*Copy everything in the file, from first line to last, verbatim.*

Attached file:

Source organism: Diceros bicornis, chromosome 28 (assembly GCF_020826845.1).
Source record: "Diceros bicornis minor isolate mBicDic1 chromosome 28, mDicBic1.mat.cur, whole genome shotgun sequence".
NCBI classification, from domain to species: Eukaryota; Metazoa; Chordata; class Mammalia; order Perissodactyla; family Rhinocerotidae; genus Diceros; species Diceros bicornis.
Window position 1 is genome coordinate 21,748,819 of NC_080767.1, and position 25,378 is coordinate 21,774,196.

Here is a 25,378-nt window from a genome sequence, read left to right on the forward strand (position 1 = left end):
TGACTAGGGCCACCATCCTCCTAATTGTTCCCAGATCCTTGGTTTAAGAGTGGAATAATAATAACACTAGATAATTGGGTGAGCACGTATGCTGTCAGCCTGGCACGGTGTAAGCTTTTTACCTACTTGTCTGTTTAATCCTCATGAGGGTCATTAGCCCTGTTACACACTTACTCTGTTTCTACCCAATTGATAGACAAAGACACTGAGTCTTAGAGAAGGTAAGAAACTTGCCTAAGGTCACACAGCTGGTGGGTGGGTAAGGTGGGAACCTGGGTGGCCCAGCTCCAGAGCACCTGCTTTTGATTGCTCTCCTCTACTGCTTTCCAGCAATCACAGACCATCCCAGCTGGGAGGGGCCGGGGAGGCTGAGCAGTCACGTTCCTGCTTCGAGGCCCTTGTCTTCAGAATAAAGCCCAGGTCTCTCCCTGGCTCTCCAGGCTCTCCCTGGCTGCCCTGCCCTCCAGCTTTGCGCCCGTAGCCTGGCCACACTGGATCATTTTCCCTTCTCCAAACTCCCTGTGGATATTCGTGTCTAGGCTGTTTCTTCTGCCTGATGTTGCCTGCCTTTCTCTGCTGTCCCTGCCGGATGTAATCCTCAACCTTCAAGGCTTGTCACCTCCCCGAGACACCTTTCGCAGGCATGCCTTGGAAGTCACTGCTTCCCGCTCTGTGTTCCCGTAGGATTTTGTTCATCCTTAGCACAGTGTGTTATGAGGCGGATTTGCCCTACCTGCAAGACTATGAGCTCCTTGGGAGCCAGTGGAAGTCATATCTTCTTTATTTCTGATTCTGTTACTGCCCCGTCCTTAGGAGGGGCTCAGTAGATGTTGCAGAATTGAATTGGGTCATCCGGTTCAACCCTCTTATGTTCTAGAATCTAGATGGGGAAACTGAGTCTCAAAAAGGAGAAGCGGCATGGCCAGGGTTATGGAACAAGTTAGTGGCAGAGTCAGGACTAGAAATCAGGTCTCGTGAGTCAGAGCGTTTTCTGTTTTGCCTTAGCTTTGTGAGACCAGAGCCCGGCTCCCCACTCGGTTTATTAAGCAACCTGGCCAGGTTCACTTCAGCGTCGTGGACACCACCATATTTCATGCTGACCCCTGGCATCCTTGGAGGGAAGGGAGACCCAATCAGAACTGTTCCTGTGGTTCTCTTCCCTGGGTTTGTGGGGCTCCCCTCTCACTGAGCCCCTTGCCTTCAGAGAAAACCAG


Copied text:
Source organism: Diceros bicornis, chromosome 28 (assembly GCF_020826845.1).
Source record: "Diceros bicornis minor isolate mBicDic1 chromosome 28, mDicBic1.mat.cur, whole genome shotgun sequence".
NCBI classification, from domain to species: Eukaryota; Metazoa; Chordata; class Mammalia; order Perissodactyla; family Rhinocerotidae; genus Diceros; species Diceros bicornis.
Window position 1 is genome coordinate 21,748,819 of NC_080767.1, and position 25,378 is coordinate 21,774,196.

Here is a 25,378-nt window from a genome sequence, read left to right on the forward strand (position 1 = left end):
TGACTAGGGCCACCATCCTCCTAATTGTTCCCAGATCCTTGGTTTAAGAGTGGAATAATAATAACACTAGATAATTGGGTGAGCACGTATGCTGTCAGCCTGGCACGGTGTAAGCTTTTTACCTACTTGTCTGTTTAATCCTCATGAGGGTCATTAGCCCTGTTACACACTTACTCTGTTTCTACCCAATTGATAGACAAAGACACTGAGTCTTAGAGAAGGTAAGAAACTTGCCTAAGGTCACACAGCTGGTGGGTGGGTAAGGTGGGAACCTGGGTGGCCCAGCTCCAGAGCACCTGCTTTTGATTGCTCTCCTCTACTGCTTTCCAGCAATCACAGACCATCCCAGCTGGGAGGGGCCGGGGAGGCTGAGCAGTCACGTTCCTGCTTCGAGGCCCTTGTCTTCAGAATAAAGCCCAGGTCTCTCCCTGGCTCTCCAGGCTCTCCCTGGCTGCCCTGCCCTCCAGCTTTGCGCCCGTAGCCTGGCCACACTGGATCATTTTCCCTTCTCCAAACTCCCTGTGGATATTCGTGTCTAGGCTGTTTCTTCTGCCTGATGTTGCCTGCCTTTCTCTGCTGTCCCTGCCGGATGTAATCCTCAACCTTCAAGGCTTGTCACCTCCCCGAGACACCTTTCGCAGGCATGCCTTGGAAGTCACTGCTTCCCGCTCTGTGTTCCCGTAGGATTTTGTTCATCCTTAGCACAGTGTGTTATGAGGCGGATTTGCCCTACCTGCAAGACTATGAGCTCCTTGGGAGCCAGTGGAAGTCATATCTTCTTTATTTCTGATTCTGTTACTGCCCCGTCCTTAGGAGGGGCTCAGTAGATGTTGCAGAATTGAATTGGGTCATCCGGTTCAACCCTCTTATGTTCTAGAATCTAGATGGGGAAACTGAGTCTCAAAAAGGAGAAGCGGCATGGCCAGGGTTATGGAACAAGTTAGTGGCAGAGTCAGGACTAGAAATCAGGTCTCGTGAGTCAGAGCGTTTTCTGTTTTGCCTTAGCTTTGTGAGACCAGAGCCCGGCTCCCCACTCGGTTTATTAAGCAACCTGGCCAGGTTCACTTCAGCGTCGTGGACACCACCATATTTCATGCTGACCCCTGGCATCCTTGGAGGGAAGGGAGACCCAATCAGAACTGTTCCTGTGGTTCTCTTCCCTGGGTTTGTGGGGCTCCCCTCTCACTGAGCCCCTTGCCTTCAGAGAAAACCAG